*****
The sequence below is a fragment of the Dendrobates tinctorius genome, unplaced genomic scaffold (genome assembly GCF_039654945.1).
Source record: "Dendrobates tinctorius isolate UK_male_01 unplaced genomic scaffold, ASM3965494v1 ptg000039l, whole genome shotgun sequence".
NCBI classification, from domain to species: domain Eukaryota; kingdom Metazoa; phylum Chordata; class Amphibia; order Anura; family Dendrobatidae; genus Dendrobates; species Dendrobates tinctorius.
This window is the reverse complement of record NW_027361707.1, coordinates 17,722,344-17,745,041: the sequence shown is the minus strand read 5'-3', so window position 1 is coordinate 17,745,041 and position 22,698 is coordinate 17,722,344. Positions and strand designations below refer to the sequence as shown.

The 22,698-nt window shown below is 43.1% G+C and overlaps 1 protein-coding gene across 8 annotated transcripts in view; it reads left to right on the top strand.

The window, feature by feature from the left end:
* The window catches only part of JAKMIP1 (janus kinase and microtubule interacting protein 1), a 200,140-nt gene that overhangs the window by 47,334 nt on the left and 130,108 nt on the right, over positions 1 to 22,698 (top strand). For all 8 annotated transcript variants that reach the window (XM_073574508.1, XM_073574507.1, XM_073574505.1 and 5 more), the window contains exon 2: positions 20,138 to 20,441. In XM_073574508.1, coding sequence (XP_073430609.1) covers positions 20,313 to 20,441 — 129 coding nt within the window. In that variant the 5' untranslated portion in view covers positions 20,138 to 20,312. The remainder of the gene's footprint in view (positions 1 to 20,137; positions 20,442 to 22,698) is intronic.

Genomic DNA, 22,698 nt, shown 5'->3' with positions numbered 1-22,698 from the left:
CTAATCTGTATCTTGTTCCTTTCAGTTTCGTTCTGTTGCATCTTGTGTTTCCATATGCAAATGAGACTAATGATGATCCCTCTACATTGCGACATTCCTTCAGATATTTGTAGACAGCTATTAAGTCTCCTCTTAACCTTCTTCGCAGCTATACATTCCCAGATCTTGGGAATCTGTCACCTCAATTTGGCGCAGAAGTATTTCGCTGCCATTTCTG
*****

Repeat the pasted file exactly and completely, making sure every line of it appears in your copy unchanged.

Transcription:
The sequence below is a fragment of the Dendrobates tinctorius genome, unplaced genomic scaffold (genome assembly GCF_039654945.1).
Source record: "Dendrobates tinctorius isolate UK_male_01 unplaced genomic scaffold, ASM3965494v1 ptg000039l, whole genome shotgun sequence".
NCBI classification, from domain to species: domain Eukaryota; kingdom Metazoa; phylum Chordata; class Amphibia; order Anura; family Dendrobatidae; genus Dendrobates; species Dendrobates tinctorius.
This window is the reverse complement of record NW_027361707.1, coordinates 17,722,344-17,745,041: the sequence shown is the minus strand read 5'-3', so window position 1 is coordinate 17,745,041 and position 22,698 is coordinate 17,722,344. Positions and strand designations below refer to the sequence as shown.

The 22,698-nt window shown below is 43.1% G+C and overlaps 1 protein-coding gene across 8 annotated transcripts in view; it reads left to right on the top strand.

The window, feature by feature from the left end:
* The window catches only part of JAKMIP1 (janus kinase and microtubule interacting protein 1), a 200,140-nt gene that overhangs the window by 47,334 nt on the left and 130,108 nt on the right, over positions 1 to 22,698 (top strand). For all 8 annotated transcript variants that reach the window (XM_073574508.1, XM_073574507.1, XM_073574505.1 and 5 more), the window contains exon 2: positions 20,138 to 20,441. In XM_073574508.1, coding sequence (XP_073430609.1) covers positions 20,313 to 20,441 — 129 coding nt within the window. In that variant the 5' untranslated portion in view covers positions 20,138 to 20,312. The remainder of the gene's footprint in view (positions 1 to 20,137; positions 20,442 to 22,698) is intronic.

Genomic DNA, 22,698 nt, shown 5'->3' with positions numbered 1-22,698 from the left:
CTAATCTGTATCTTGTTCCTTTCAGTTTCGTTCTGTTGCATCTTGTGTTTCCATATGCAAATGAGACTAATGATGATCCCTCTACATTGCGACATTCCTTCAGATATTTGTAGACAGCTATTAAGTCTCCTCTTAACCTTCTTCGCAGCTATACATTCCCAGATCTTGGGAATCTGTCACCTCAATTTGGCGCAGAAGTATTTCGCTGCCATTTCTG